Saturday, June 13, 2009

 

Another Week Another Year

My summer vacation started today. I still have to go back to the library salt mine for another week to finish up loose ends and to prep stuff for next year; however, that last week is always a relaxing time because I get a lot of planning done which is always fun. More than that, the end of each school year gives me an opportunity to look at what I do and how I can do it better next year. This year I had an odd thought about that.

Part of my professional development this year was to read more juvenile literature. I've been re-reading "The Count of Monte Christo" simply because I really enjoyed the book as a kid. I am constantly interested to see which books continue to be popular and which sort of fade away. This is one that I would have thought would fade away. It hasn't, students still read it despite its length and complexity if not as often as Harry Potter or Lemony Snicket.

Something struck me and made me think about my role as an educator while reading this book. That something was the prison education of Edmund Dantes. Sure, there are problems with a man living on gruel training himself into a top flight swordsman in a dungeon with only a stick to use as a sword but the other part of the education of Edmond Dantes is entirely believable. The priest had a few books that he used to teach Dantes to read and write. He also gave him a broad understanding of history, philosophy, science, rhetoric, aesthetics and mathematics. This is something that any educated person, with a few basic text should be able to do with a willing pupil and unlimited time. Despite the huge advances in technology since Napoleonic times the knowledge needed for living hasn't really changed that much. I don't need to know exactly how my computer works to use it. I really don't need any more knowledge of mathematics, science, biology or any other subject in my daily life than the average educated person in the 18th century. And, the things that separated a gentleman from a boor in the 18th century still separate polite from boorish company today. I'm not talking about wealth or power but manners, ethics and morality.

That thought made me ask, "What does it mean to be educated?" In a very real sense that is the theme of The Count of Monte Christo. After his escape Dantes has to learn the limits of vengeance, the cost of hatred, the necessity of justice, the power of forgiveness and the strength of love. This moral education was mainly theoretical instruction while he was in prison because to learn these lessons requires interaction with society and he didn't have that in prison. They are a set of lessons that Dantes could not complete until he escaped and almost didn't learn until it was too late.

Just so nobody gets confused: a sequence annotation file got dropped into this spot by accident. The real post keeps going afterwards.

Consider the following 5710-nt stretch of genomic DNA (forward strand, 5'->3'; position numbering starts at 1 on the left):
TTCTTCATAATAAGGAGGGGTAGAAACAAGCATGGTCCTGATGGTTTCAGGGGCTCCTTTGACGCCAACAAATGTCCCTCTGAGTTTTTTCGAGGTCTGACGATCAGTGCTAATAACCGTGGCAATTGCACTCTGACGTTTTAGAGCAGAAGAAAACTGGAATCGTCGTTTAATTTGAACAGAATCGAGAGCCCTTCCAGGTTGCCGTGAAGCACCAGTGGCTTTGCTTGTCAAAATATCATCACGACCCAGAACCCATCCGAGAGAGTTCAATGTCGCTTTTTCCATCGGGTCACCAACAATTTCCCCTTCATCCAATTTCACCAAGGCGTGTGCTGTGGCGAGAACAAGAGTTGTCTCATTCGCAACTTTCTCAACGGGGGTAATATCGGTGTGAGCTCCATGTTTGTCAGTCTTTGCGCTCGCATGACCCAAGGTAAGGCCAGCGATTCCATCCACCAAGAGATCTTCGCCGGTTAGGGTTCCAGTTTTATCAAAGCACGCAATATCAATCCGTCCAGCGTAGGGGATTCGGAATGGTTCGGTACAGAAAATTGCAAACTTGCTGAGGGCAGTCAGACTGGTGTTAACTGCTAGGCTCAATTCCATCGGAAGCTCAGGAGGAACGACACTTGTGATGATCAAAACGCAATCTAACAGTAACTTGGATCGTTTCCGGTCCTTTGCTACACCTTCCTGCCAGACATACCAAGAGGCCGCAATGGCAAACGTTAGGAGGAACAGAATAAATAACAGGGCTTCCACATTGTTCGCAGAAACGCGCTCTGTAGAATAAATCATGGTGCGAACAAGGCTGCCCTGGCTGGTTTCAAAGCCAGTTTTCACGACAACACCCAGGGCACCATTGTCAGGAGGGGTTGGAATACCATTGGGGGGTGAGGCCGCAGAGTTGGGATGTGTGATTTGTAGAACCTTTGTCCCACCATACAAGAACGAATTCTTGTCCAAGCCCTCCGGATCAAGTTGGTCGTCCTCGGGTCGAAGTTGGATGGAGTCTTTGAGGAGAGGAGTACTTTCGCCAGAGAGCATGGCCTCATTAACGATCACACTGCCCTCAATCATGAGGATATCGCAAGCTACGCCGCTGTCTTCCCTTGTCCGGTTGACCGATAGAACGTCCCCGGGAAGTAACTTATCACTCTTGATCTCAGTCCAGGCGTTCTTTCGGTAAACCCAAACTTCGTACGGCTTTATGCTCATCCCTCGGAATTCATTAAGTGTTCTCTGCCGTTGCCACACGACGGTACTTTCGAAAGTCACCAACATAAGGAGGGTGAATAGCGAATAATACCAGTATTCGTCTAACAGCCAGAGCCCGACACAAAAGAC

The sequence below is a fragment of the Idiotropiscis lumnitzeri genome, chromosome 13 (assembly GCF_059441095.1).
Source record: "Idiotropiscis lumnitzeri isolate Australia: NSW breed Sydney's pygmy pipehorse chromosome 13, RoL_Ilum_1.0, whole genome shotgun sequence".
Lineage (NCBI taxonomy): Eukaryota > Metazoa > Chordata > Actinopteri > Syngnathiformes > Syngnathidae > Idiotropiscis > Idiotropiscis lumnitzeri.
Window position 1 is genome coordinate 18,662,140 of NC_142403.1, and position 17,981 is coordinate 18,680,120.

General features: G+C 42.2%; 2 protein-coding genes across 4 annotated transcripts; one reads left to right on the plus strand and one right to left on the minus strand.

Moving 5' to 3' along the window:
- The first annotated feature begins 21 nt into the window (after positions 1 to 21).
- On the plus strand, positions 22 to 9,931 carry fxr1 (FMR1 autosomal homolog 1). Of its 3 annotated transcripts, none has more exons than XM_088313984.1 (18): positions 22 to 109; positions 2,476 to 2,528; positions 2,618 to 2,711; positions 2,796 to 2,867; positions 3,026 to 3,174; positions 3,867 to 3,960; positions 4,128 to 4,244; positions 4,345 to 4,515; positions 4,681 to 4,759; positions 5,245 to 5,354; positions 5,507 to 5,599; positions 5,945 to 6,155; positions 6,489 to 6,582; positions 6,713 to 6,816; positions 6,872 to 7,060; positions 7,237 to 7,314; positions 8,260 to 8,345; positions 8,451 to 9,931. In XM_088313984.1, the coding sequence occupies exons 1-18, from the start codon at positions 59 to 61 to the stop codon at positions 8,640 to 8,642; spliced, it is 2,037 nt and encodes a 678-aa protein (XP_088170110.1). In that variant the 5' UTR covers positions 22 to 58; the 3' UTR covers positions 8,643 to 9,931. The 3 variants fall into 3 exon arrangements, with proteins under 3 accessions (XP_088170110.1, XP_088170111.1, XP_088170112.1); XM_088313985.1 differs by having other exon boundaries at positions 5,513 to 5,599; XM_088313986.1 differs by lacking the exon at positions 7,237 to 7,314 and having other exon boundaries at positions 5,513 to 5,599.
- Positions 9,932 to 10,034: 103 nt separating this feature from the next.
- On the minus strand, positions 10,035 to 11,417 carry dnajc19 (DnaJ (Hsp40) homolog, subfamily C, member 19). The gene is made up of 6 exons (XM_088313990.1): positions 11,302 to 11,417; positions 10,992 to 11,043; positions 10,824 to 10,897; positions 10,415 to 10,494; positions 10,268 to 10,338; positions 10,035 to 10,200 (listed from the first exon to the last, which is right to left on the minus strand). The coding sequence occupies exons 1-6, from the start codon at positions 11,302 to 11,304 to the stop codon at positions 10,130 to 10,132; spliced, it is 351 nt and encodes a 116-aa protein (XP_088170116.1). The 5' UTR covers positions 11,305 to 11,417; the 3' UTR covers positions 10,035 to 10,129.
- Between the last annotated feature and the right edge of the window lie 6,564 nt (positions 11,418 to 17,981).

Yet it was this moral theory taught to him by an imprisoned priest that allowed Dantes to return as more than a pirate and to overcome his lust for vengeance if only just barely.

This made me wonder. Is the essence of education basically intellectual or moral? I'm not sure I have an answer for that question. It is the question that will fill my summer as I prepare for the coming academic year. The answer will help to inform my selection of materials and how I interact with students in the coming years.

Am I a saint or merely a priest? Am I a Count or am I a priest? Do I believe because I know that I am believed in?

Until Next Time
Fai Mao
The Blogger who is a librarian not a priest.

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Thursday, June 04, 2009

 

That Day so Long Ago

Today is an infamous day in Chinese history. If you don't know why then you probably live in China. I am not going to write about that event directly today because I don't want there to be any possibility that some knuckle-dragging-aparatchnik can say "See that event which really didn't happen is only a lie to discredit China in the eyes of Westerners. Despite the fact that China is now my country too, this is a fight that needs to be fought by those with bridgeless noses and almond shaped eyes.

HOW MANY TEARS
by Mark Heard.


Gunmetal gray for golden rules
White hot steel for the comfort of fools
Molten wills in iron hands
Forge new sons for the Motherland

How many tears will fall down
How many tears must fall
How much blood will stain this ground
How many tears must fall

Hidden mounds in jungle dust
Youthful voices forever lie hushed
Poets and peasants know the truth
But what in the world can one man do

How many tears will fall down
How many tears must fall
How much blood will stain this ground
How many tears must fall

A mother’s eyes ache with her hatred
Her lips they are crippled with fear
She waits for the news that she don’t want to hear
How many tears
How many tears
How many tears must fall down

Ain’t no funerals
Ain’t no prayers
Ain’t no blood in the Government Square
Reign of terror
True and tried
Dries the eyes before they’ve cried

How many tears will fall down
How many tears must fall
How many tears will stain this ground
How many tears must fall
How many tears
How many tears will fall down

From Dry Bones Dance

Until Next Time
Fai Mao
The Blogger who saw his wife shed some of those tears

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Tuesday, June 02, 2009

 

Staring down the big 50

I have a new blog that is tied to this one.

This is still where I will post my normal thoughts complaints and meditations. However, the Hong Kong to Shanghai on Two Wheels blog is where I will post information about a rather long bicycle tour I am planning for next year. I will cross link all post there to this blog as well

Until Next Time
Fai Mao
The Blogger with multiple interest

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